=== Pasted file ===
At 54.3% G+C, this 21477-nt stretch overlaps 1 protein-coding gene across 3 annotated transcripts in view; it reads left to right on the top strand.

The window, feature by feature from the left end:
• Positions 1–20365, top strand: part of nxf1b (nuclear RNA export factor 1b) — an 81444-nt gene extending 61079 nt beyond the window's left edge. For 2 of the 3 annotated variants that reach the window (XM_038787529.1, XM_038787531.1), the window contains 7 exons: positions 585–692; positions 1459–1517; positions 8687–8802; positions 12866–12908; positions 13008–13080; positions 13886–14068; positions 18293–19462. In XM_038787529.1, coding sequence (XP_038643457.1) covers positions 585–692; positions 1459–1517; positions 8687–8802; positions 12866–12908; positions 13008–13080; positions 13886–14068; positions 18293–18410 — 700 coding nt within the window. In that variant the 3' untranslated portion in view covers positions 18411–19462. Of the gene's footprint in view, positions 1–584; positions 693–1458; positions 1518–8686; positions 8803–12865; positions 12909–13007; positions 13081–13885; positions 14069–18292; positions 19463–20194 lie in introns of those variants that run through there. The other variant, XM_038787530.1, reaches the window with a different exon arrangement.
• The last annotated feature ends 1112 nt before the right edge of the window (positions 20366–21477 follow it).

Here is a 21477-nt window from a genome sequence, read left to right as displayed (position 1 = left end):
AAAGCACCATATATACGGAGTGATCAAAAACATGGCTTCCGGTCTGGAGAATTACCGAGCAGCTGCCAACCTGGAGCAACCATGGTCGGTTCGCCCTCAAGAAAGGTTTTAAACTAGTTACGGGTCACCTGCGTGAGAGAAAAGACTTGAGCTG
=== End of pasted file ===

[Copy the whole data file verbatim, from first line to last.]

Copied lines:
At 54.3% G+C, this 21477-nt stretch overlaps 1 protein-coding gene across 3 annotated transcripts in view; it reads left to right on the top strand.

The window, feature by feature from the left end:
• Positions 1–20365, top strand: part of nxf1b (nuclear RNA export factor 1b) — an 81444-nt gene extending 61079 nt beyond the window's left edge. For 2 of the 3 annotated variants that reach the window (XM_038787529.1, XM_038787531.1), the window contains 7 exons: positions 585–692; positions 1459–1517; positions 8687–8802; positions 12866–12908; positions 13008–13080; positions 13886–14068; positions 18293–19462. In XM_038787529.1, coding sequence (XP_038643457.1) covers positions 585–692; positions 1459–1517; positions 8687–8802; positions 12866–12908; positions 13008–13080; positions 13886–14068; positions 18293–18410 — 700 coding nt within the window. In that variant the 3' untranslated portion in view covers positions 18411–19462. Of the gene's footprint in view, positions 1–584; positions 693–1458; positions 1518–8686; positions 8803–12865; positions 12909–13007; positions 13081–13885; positions 14069–18292; positions 19463–20194 lie in introns of those variants that run through there. The other variant, XM_038787530.1, reaches the window with a different exon arrangement.
• The last annotated feature ends 1112 nt before the right edge of the window (positions 20366–21477 follow it).

Here is a 21477-nt window from a genome sequence, read left to right as displayed (position 1 = left end):
AAAGCACCATATATACGGAGTGATCAAAAACATGGCTTCCGGTCTGGAGAATTACCGAGCAGCTGCCAACCTGGAGCAACCATGGTCGGTTCGCCCTCAAGAAAGGTTTTAAACTAGTTACGGGTCACCTGCGTGAGAGAAAAGACTTGAGCTG